Working in the media industry can be challenging for more than one reason, but one thing I’ve found particularly striking is this: while you’re mass-communicating a message that merits being heard so loudly, the medium and methods by which you create these messages in themselves may not seem loud. Rather, they can feel silent. Perhaps you’re a writer, a photographer, or a videographer, maybe you’re an editor, a social media strategist, or some sort of creative director. While mutually we can likely agree that we love the ways we get to create and even more, the reason why we’re creating the things we are, it’s still easy to feel like we lack volume in our own voice and actually fail to recognize the voice within ourselves. If this is you, I urge you to keep reading, please.
Loudness is not only measured in one’s auditory perception of acoustic sound pressure. Loudness is also a powerful significance, something people often consider a ‘loud silence.’ We see this loudness all around us: in posts or captions, we resonate with, in a heart-warming photo, in impactful videos—the types of things that both satisfy and perpetuate within us a hunger for justice and truth, mere morsels of love.
Although the method of delivery may be different than those of other communication strategies, it is important that you know you are not alone behind your computer, camera, smartphone, or whatever gear you’re working with. The work you are creating for the gospel you are sharing is not unreached nor worthless, it is not empty nor is it silent. There is a reason why you are creating and communicating the things you are, and there are people being so changed and edified through them. This idea deserves emphasis because it is the point that determines if and how we use our voice.
Everyone has a voice. You have a voice. What determines the volume of our voice is how we use it. If we are thoughtful about our voice and create our work with utmost consideration and honesty, putting all of our heart and passion into the message we are conveying (or even contributing to conveying), I can nearly guarantee that it will be heard clearly. If you’re still developing your voice and learning how to use the tone of it, I encourage you to exercise it because your voice and its tone are always evident, and they should be used intentionally.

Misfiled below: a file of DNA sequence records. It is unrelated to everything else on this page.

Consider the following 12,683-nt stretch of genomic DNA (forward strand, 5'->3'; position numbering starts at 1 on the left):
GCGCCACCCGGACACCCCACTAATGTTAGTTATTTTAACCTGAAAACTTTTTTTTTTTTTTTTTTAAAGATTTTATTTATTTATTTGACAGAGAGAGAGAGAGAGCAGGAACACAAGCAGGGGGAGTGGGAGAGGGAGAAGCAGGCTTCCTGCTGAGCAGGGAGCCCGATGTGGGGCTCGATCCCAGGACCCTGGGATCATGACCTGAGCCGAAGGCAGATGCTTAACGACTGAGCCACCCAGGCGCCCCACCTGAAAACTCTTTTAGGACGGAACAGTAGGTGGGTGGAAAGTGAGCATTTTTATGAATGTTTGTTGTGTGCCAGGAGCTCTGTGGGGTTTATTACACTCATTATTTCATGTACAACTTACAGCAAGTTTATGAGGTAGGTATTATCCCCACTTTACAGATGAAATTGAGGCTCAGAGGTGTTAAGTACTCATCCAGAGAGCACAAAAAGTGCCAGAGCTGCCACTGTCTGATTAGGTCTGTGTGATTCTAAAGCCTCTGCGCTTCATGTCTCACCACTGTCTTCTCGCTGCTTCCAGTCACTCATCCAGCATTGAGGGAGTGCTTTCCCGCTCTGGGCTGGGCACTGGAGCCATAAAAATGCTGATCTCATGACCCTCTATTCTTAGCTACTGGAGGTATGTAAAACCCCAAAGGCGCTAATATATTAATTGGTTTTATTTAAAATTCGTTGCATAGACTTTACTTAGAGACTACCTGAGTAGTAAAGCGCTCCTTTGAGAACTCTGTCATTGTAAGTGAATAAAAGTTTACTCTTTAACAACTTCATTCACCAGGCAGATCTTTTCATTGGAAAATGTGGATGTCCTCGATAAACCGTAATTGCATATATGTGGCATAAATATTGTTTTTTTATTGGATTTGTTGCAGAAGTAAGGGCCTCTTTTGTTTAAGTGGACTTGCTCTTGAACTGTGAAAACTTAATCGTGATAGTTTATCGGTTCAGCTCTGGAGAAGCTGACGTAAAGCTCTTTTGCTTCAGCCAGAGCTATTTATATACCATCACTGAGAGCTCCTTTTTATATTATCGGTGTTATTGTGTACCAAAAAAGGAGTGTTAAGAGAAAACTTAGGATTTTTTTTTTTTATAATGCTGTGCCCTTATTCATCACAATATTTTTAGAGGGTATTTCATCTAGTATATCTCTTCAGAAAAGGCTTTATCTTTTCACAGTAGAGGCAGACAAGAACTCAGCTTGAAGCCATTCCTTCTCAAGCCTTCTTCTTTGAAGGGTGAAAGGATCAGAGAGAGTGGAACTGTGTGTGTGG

A couple of years ago, I struggled in this area specifically. I had plenty to say but I was still figuring out how to use my voice. I doubted if I was supposed to use it and subsequently, I doubted how to use it effectively. It was after leaning into God and asking Him questions about how I was supposed to use it, why it would be used, and how I could use it well that these doubts were transformed into platforms that would raise up the things I had to say. I believe God knits each of us with unique skills and dreams and encourages us to put these things toward a purpose that is so much bigger than ourselves. Ask Him more about your voice and how He wants to cultivate it. May what feels like a whisper become a roar.
By: Jessica Cluett